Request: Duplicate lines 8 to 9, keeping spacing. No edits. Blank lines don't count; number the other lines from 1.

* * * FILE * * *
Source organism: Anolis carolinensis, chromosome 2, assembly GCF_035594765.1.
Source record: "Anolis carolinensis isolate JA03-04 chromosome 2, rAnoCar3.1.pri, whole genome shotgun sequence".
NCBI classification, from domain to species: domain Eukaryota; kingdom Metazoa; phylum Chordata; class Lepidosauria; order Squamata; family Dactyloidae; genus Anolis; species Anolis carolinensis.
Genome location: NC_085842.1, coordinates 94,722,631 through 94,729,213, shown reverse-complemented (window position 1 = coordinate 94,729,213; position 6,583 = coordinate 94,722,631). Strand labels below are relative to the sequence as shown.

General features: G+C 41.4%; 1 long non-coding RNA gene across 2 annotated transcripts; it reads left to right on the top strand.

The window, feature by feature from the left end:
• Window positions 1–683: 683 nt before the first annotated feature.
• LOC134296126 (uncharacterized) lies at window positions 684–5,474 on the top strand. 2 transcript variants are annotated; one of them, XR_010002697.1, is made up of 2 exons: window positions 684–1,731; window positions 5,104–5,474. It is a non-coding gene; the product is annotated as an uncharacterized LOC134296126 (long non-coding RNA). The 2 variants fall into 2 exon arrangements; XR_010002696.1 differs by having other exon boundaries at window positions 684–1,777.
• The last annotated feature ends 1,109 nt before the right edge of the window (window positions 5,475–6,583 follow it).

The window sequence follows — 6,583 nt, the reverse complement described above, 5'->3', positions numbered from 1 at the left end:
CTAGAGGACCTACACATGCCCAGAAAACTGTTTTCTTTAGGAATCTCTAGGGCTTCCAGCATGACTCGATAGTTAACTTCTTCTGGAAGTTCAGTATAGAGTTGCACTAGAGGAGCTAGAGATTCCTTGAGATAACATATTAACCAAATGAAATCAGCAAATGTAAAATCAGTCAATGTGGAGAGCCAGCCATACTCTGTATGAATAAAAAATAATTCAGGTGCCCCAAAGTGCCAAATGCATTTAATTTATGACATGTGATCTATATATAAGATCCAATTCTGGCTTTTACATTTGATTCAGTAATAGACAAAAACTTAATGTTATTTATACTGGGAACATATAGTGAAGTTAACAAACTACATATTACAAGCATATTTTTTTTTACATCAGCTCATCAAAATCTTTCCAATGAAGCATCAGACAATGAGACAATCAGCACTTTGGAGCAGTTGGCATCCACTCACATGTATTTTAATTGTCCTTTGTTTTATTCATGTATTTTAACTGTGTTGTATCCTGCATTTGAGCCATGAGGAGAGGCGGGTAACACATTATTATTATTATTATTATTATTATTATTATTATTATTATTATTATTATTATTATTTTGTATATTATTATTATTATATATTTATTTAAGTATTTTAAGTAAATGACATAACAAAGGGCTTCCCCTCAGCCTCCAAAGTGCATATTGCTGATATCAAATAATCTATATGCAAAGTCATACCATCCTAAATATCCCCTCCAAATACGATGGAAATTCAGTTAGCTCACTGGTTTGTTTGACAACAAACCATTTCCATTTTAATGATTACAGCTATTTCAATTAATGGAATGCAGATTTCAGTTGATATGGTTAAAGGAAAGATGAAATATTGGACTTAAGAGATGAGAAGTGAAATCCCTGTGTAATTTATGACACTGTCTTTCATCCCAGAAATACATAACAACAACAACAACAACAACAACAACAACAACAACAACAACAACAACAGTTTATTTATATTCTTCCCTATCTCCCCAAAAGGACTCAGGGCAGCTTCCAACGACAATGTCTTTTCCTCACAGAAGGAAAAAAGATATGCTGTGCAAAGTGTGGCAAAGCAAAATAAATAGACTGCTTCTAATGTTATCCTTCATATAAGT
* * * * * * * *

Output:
• LOC134296126 (uncharacterized) lies at window positions 684–5,474 on the top strand. 2 transcript variants are annotated; one of them, XR_010002697.1, is made up of 2 exons: window positions 684–1,731; window positions 5,104–5,474. It is a non-coding gene; the product is annotated as an uncharacterized LOC134296126 (long non-coding RNA). The 2 variants fall into 2 exon arrangements; XR_010002696.1 differs by having other exon boundaries at window positions 684–1,777.
• The last annotated feature ends 1,109 nt before the right edge of the window (window positions 5,475–6,583 follow it).